I did a couple of Skype visits with the kids at the Shekou International School, which is billed as “Shenzhen’s Leading School for Expatriates.” They are also billed by Sock Monkey and friends as the “Leading School in Generous Donations of Plush Toys,” because—remember?—they sent me these:
And their teacher, Kimberly Shannon, really and truly looks like this when she walks through the Halls of Academia at the school (I’m hoping on a daily basis):
The same tailor Ms. Shannon hired to make the toys also made this costume!
Anyway, after the Skype visit, they wrote to me. I wrote to them. And then they wrote back. And here’s a bold sample of what I got:
This would be the coolest fabric for a pillow, ever.
And I also received a 100% accurate drawing of me sneezing, and I’ll leave you with that.
The eyes spell my name!
Today I read the Kirkus review of Rabbit and Robot. No star, like from Publishers Weekly. And—gasp—a wee bit critical. But pretty good nonetheless. Here it is:
Make way for another endearing, odd-couple pair of friends in beginning-reader land.
Rabbit takes a cue from forebear Toad and makes a list to plan his time with, not Frog, but Robot. According to his list, their sleepover includes plans to make pizza, watch television, play Go Fish and go to bed. Unlike Lobel’s heroes in Frog and Toad Together, these friends do not lose their list, but tension ensues when Robot tries to add additional items (games of Old Maid and Crazy Eights) to the list. Even when they follow through on making pizza, Robot wishes for unorthodox toppings (nuts, bolts and screws) and ends up finding them by dismantling Rabbit’s furniture. Rabbit is then reasonably worried about where they will eat their meal, but Robot has the good idea to spread a blanket on the floor and have a picnic. Similar scenarios ensue in subsequent chapters, with ample humor to augment the storytelling. The vocabulary, however, includes a few too many reaches for brand-new readers, and while the digital typeface used in parts of the text may evoke Robot’s voice, it may prove distracting to not-yet-fluent readers.
A good choice for those ready to launch into more advanced texts. (Early reader. 6-8)
Oh, no! Is Kirkus right? Will this book be too difficult for some readers? Will this book—double gasp—let them down? But before I could even get around to worryin’ and cryin’, this came in the mail:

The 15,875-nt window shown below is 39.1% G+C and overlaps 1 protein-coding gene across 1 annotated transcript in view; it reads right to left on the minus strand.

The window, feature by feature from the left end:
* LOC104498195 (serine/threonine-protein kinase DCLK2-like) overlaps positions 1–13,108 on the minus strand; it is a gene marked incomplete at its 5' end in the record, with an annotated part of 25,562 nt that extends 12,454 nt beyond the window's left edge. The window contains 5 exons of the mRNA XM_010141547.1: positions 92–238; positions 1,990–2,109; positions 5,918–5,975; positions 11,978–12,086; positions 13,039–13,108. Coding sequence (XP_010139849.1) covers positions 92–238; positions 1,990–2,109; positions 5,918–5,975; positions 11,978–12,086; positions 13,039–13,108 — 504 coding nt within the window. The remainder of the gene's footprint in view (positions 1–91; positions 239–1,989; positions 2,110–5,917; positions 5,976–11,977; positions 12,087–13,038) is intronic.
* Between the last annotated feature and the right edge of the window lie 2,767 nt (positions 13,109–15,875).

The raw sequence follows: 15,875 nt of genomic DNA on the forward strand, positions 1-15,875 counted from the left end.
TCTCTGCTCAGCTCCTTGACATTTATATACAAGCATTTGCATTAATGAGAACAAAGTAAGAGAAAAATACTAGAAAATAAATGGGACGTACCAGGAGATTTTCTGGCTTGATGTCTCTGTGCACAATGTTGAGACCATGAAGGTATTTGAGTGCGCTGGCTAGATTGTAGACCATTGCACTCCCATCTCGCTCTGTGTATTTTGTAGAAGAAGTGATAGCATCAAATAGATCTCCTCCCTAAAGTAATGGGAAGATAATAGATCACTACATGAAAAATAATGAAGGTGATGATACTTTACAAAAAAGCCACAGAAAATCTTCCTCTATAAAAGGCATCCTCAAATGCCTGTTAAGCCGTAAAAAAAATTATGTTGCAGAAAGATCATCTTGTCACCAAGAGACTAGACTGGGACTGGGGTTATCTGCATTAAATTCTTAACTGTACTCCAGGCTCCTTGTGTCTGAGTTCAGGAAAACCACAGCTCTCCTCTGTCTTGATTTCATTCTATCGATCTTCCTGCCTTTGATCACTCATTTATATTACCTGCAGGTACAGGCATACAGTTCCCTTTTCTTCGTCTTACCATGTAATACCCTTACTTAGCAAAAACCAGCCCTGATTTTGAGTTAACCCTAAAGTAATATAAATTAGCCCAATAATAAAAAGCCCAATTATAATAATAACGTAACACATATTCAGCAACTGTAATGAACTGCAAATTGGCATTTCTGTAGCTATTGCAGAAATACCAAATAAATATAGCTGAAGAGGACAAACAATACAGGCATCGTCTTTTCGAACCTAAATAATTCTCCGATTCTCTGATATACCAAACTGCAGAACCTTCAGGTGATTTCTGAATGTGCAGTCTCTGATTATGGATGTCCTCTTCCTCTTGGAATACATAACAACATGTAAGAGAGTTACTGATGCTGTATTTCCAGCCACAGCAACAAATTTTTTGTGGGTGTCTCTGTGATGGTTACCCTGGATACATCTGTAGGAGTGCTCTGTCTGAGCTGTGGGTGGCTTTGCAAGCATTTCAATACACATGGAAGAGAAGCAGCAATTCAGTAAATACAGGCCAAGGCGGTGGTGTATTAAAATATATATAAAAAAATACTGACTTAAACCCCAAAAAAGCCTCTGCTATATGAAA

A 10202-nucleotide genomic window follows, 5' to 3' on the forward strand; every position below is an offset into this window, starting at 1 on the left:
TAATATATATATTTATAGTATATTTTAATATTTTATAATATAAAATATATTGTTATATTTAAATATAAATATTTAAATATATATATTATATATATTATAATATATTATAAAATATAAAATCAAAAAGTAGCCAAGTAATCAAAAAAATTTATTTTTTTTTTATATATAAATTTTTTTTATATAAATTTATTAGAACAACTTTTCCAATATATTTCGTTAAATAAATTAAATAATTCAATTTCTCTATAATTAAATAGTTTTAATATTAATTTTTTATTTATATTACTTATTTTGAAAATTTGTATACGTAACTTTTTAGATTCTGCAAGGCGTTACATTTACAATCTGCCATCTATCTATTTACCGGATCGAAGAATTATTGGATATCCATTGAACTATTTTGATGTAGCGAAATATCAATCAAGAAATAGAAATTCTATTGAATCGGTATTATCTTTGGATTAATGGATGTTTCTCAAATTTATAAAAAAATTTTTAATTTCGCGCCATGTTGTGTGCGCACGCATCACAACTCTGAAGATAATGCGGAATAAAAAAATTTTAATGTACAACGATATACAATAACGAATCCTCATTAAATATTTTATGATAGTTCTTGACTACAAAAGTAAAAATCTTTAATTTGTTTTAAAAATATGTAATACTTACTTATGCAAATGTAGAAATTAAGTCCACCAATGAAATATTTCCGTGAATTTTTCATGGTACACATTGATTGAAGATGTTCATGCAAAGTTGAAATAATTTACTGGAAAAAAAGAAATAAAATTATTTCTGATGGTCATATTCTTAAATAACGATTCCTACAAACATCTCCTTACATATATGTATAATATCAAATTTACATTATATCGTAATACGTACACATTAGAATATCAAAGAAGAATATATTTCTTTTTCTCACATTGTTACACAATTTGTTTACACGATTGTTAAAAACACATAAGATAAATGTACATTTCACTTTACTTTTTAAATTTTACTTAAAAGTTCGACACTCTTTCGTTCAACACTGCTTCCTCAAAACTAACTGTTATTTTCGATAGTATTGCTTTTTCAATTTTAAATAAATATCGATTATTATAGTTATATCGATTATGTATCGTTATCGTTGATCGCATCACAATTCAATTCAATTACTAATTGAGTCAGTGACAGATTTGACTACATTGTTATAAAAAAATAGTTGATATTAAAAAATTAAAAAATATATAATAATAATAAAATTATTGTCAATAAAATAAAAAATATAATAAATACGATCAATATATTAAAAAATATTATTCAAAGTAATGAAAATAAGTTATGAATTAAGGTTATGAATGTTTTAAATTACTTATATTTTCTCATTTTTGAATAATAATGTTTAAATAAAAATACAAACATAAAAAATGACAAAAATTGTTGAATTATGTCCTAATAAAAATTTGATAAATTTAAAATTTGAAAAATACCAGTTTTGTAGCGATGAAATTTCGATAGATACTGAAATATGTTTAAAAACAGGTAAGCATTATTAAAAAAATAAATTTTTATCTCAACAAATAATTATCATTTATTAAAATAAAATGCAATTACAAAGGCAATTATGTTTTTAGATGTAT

Awesome fan art by Awesome Fan Ryan!
Yeah! At least Awesome Fan Ryan digs Itty Bitty! And hopefully, some kids will dig Rabbit and Robot, too. Thanks for making me feel good, Ryan, and for reminding me of the best part about making books for kids.
Some of you may know that Sock Monkey collects flat pennies. Recently, an unnamed member of my family decided to clean S.M.’s collection by creating a vinegar/salt/baking soda soak for the pennies. The pennies are, shall we say, no longer with us. That’s right. They just about disintegrated. And there were a lot of pennies.
The pennies that were...
But, fortunately, S.M. has received some new flat pennies from some lovely people. And today, in the mail, he got this, from longtime pal and Resident Web Genius Kendrick Goss, a lovely man equally at home in the Past and in the Future:
The penny that is!
As S.M. said when he opened the envelope, “Squeeeeeeee!”
Amazing! Thank you, Mr Goss!
I had a great visit to Mountain View Elementary School’s Reading Night in Roanoke, VA about a month ago. And just the other day I got this little note as a thank-you from one of the students. Sweetness! Thanks, Alexa.
Sock Monkey with a tiny monkey
Sock Monkey visited the third graders at Christiansburg Elementary School on Tuesday, April 6th. Each student in each third grade class (of eight) takes home a small sock monkey and a journal, and then writes about what he/she and the monkey did together. A hugely successful project, as the pictures show.
Below is a personal favorite. I might have to make t-shirts of this!
And this one very talented (and prolific) kid has created a whole graphic novel about a superheroic sock monkey. It was thick. Real thick. And stapled together. I tried to buy it, but my “exact change” wasn’t exact enough. He did let me take some pics, though!
Here’s a page from the novel:
And another page:
And the back cover. I hope this kid goes into art…or advertising!
The review doesn’t seem to be online yet, but Itty Bitty should be getting a starred review from ALA Booklist in the next issue. It’s a swell review, with a really sweet interpretation of the book.
Itty Bitty is on this Scholastic.com summer reading list.
And you can click here to see some AWESOME Jerry Bee drawings by kindergartners along with a real nice review.
Bee-Wigged gets a good review on this British site. (I’m not sure if they wrote the review or not. But a good review is a good review…)
I received some wonderful fan art following a recent school visit. Lots of great drawings of Sock Monkey and even a couple of me! Here’s a great Jerry Bee from Jaymari!
Sock Monkey gets the best fan art! Here’s one that came in recently that can only be described as “COOL!”